Amal Kumar Raychaudhuri

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Amal Kumar Raychaudhuri
Amal Kumar Raychaudhuri at IUCAA, Pune, in 1991
Born 14 September 1924
Barisal, East Bengal, British India (Now Bangladesh)
Died 18 June 2005 (2005-06-19) (aged 80)
Residence Kolkata, India
Nationality Indian
Other names AKR [1]
Alma mater Presidency College and University of Calcutta
Known for Raychaudhuri equation
Spouse(s) Nomita Sen[1]
Children Amlanava, Asimava, Madhukshara and Parongama [2]
Scientific career
Fields Physics
Institutions Asutosh College[3]
Indian Association for the Cultivation of Science
Presidency College, Kolkata
Notable students Narayan Chandra Rana
Signature
ProfAKRaychaudhuriSign.png

Amal Kumar Raychaudhuri (Bengali: অমল কুমার রায়চৌধুরী; 14 September 1923 – 18 June 2005) was a leading Indian physicist, renowned for his research in general relativity and cosmology. His most significant contribution is the eponymous Raychaudhuri equation, which demonstrates that singularities arise inevitably in general relativity and is a key ingredient in the proofs of the Penrose–Hawking singularity theorems.[4]
Raychaudhuri was also revered as a teacher during his tenure at Presidency College, Kolkata. Many of his students have gone on to become established scientists.

Career[edit]

Dr Raychaudhuri was born in a Baidya family coming from Barisal, (now in Bangladesh), on September 14, 1923 to Surabala and Sureshchandra Raychaudhuri. He was just a child when the family migrated to Kolkata. He had his early education in Tirthapati Institution and later completed matriculation from Hindu School, Kolkata. In a documentary film made just before his death in 2005, AKR reveals that he was extremely passionate about mathematics right from his schooldays and solving problems would give him immense pleasure. May be the fact that his father was a mathematics teacher in a school also inspired him. At the same time, as his father was not so ‘successful’ so to say, he was discouraged to take up mathematics, his first choice, as honours subject in college.[5]

He earned B.Sc. from the Presidency College in 1942 and M.Sc in 1944 from Calcutta University and he joined Indian Association for the Cultivation of Science (IACS) in 1945 as a research scholar. In 1952, he took a research job with the Indian Association for the Cultivation of Science (IACS), but to his frustration was required to work on the properties of metals rather than general relativity. Despite these adverse pressures, he was able to derive and publish the equation which is now named for him a few years later.

Some years later, having learned that his 1955 paper was highly regarded by notable physicists, such as Pascual Jordan, Raychaudhuri was sufficiently emboldened to submit a doctoral dissertation, and received his Doctor of Science degree at the University of Calcutta (with one of the examiners, Prof John Archibald Wheeler recording special appreciation of the work done) in 1959.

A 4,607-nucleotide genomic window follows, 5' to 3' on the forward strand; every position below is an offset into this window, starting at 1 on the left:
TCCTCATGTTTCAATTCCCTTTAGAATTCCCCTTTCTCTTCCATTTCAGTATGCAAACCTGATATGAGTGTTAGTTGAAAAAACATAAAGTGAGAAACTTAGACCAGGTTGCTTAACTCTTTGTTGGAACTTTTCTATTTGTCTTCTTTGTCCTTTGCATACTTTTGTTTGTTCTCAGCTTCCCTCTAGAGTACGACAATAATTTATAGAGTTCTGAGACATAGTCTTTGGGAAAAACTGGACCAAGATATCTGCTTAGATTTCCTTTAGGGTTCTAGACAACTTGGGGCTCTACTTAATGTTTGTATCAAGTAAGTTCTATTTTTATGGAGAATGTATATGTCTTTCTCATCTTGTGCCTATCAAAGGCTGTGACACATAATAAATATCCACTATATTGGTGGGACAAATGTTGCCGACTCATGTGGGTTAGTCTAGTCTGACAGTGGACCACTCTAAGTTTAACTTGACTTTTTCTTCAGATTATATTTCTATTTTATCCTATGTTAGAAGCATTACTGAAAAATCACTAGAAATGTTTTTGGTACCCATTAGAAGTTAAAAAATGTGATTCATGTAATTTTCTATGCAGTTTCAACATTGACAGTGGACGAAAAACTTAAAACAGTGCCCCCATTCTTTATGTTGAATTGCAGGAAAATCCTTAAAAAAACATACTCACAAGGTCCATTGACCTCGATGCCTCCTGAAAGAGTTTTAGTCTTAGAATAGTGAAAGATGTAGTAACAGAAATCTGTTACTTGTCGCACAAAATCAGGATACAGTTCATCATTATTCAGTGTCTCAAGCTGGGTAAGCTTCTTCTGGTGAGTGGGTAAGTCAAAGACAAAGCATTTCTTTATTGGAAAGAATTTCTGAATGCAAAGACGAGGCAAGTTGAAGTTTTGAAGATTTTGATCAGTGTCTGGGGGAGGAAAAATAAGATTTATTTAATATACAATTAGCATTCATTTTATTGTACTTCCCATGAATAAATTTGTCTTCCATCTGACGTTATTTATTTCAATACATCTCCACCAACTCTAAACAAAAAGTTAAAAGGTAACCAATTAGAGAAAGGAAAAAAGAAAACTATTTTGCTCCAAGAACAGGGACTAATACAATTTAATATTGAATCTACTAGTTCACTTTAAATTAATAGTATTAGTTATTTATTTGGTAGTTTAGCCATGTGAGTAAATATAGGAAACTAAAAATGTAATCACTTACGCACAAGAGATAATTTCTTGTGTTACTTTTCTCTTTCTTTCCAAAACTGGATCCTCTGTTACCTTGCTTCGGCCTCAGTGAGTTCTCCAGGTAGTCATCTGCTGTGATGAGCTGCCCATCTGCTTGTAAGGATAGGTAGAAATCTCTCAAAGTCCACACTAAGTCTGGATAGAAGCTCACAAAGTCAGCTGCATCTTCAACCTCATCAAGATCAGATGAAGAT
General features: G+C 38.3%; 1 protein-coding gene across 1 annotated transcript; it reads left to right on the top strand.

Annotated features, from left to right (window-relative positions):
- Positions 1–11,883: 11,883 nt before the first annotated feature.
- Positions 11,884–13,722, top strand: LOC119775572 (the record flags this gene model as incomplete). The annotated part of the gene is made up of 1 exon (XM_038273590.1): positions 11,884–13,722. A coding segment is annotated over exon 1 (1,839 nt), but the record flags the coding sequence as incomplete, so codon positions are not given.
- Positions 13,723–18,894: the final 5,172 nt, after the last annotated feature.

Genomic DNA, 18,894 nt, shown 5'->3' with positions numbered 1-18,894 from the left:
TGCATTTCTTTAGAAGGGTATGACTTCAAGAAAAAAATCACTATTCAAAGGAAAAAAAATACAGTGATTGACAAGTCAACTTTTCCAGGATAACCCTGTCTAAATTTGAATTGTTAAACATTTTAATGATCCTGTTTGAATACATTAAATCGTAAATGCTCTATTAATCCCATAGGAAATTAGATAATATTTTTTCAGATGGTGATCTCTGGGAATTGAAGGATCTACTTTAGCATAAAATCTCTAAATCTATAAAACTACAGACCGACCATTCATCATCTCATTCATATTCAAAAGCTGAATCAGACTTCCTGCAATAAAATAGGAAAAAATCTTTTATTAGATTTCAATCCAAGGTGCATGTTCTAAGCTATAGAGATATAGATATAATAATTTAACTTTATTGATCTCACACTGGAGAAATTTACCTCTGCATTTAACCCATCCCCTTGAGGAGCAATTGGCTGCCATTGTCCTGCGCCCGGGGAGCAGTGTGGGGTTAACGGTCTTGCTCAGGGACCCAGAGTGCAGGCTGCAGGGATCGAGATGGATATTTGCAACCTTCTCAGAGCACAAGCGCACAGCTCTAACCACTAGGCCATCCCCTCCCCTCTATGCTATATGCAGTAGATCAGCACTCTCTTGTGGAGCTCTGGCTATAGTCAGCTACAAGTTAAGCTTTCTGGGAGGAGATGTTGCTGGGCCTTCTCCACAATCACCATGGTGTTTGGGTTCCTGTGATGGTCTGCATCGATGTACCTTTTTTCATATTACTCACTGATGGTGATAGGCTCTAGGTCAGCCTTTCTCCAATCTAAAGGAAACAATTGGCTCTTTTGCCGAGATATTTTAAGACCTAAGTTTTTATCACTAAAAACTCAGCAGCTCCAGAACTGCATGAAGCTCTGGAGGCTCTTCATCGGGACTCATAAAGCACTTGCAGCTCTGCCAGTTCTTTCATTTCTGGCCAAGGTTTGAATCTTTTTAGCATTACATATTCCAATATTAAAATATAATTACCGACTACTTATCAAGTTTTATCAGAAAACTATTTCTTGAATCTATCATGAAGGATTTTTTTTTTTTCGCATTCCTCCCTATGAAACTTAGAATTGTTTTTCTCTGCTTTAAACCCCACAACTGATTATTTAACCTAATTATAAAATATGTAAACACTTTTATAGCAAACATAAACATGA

In 1961, Raychaudhuri joined the faculty of his alma mater, Presidency College then affiliated with the University of Calcutta, and remained there until his superannuation. He became a well-known scientific figure in the 1970s, and was the subject of a short documentary film completed shortly before his death.[6]

Honours and recognition[edit]

Notes[edit]

  1. ^ a b Sen, Parongama (1 April 2008). "The legacy of Amal Kumar Raychaudhuri". Resonance. 13: 308–309. doi:10.1007/s12045-008-0011-3. Archived from the original on 2 January 2018. Retrieved 2 January 2018 – via ResearchGate. 
  2. ^ "Amal Kumar Raychaudhuri" (PDF). www.insaindia.res.in. Archived (PDF) from the original on 6 July 2017. Retrieved 1 January 2018. 
  3. ^ "The Telegraph - Calcutta : KnowHOW". www.telegraphindia.com. Archived from the original on 4 March 2016. Retrieved 2 January 2018. 
  4. ^ Desikan, Shubashree (5 March 2015). "No Big Bang, the universe was there all along: studies". Archived from the original on 21 June 2017. Retrieved 2 January 2018 – via www.thehindu.com. 
  5. ^ Sen, Parongama (1 April 2008). "The legacy of Amal Kumar Raychaudhuri". Resonance. 13: 308–309. doi:10.1007/s12045-008-0011-3. Archived from the original on 2 January 2018. 
  6. ^ "Documentary on Amal Kumar Raychaudhuri, the renowned theoretical physicist from Kolkata" Archived 7 March 2016 at the Wayback Machine.
  7. ^ a b "Amal Kumar Raychaudhuri" (PDF). www.insaindia.res.in/BM/BM30_0608.pdf. Archived (PDF) from the original on 6 July 2017. 
  8. ^ "Fellowship | Indian Academy of Sciences". www.ias.ac.in. Archived from the original on 18 August 2017. Retrieved 1 January 2018. 
  9. ^ a b c "INSA :: Deceased Fellow Detail". www.insaindia.res.in. Archived from the original on 2 January 2018. Retrieved 1 January 2018. 
  10. ^ "Fellow of the INSA (FNA)". iacs.res.in. Archived from the original on 28 June 2017. Retrieved 1 January 2018. 
  11. ^ "The National Academy of Sciences, India - Awardee". www.nasi.org.in. Archived from the original on 13 April 2015. Retrieved 1 January 2018. 
  12. ^ "INSA :: Awards Recipients". www.insaindia.res.in. Archived from the original on 10 September 2017. Retrieved 1 January 2018. 

References[edit]